Crow is an Assistant Professor of Biology at Cal Poly, San Luis Obispo that continues to collaborate with the Sustainable Fisheries Group. Crow received his BA in Biology from the University of Oregon Robert D. Clark Honors College, his MS in Wildlife Biology from the University of Montana, and his PhD in Ecology from UCSB. For his masters research, he studied elk management in Grand Teton National Park. For his dissertation research, he studied the population connectivity of coastal marine species and the efficacy of marine reserves for increasing fishery profit. The overarching conceptual theme of Crow’s research is to quantify the interactions between and among ecological communities and human users, and identify how the implications of these interactions can be used to guide natural resource management. He is especially interested in how spatial fisheries management strategies – in particular coupling spatial closures (MPAs) with spatial property rights (TURFs) – can be designed optimally for achieving conservation and socioeconomic objectives in marine ecosystems. His research often utilizes decision theory, portfolio theory, ecosystem-service tradeoff analysis, and marine spatial planning approaches for quantifying fishermen incentives, predicting fishery-ecosystem interactions, mediating user group conflicts and guiding decision-making toward effective management.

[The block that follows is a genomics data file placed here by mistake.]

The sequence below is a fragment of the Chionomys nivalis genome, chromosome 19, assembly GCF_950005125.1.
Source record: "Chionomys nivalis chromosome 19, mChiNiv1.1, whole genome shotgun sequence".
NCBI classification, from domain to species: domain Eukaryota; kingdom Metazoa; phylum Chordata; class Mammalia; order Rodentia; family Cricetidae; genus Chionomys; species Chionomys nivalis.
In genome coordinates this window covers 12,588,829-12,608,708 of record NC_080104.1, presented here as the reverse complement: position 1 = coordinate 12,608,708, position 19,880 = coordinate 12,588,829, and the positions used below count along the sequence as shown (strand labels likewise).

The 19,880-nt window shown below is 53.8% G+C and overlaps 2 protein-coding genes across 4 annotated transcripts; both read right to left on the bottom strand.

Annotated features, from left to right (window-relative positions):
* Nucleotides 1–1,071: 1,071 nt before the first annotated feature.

The Nature Conservancy
Jono is a fisheries ecologist working jointly with The Nature Conservancy and SFG. His research involves a blend of quantitative and empirical approaches to conservation and fisheries management issues. He received BA degrees in Environmental Studies and Business/Economics from UCSB in 2000, an MS in Biology from Cal Poly San Luis Obispo in 2006, and a PhD in Environmental Science and Management from UCSB in 2011. Recent work has involved design and simulation testing of novel fisheries management strategies, integrating marine reserves into fisheries management, and identifying the appropriate spatial scale with which to manage. Along these lines he has worked with fishing communities in California to facilitate a transition to local, community-based management.
office: Bren Hall 3021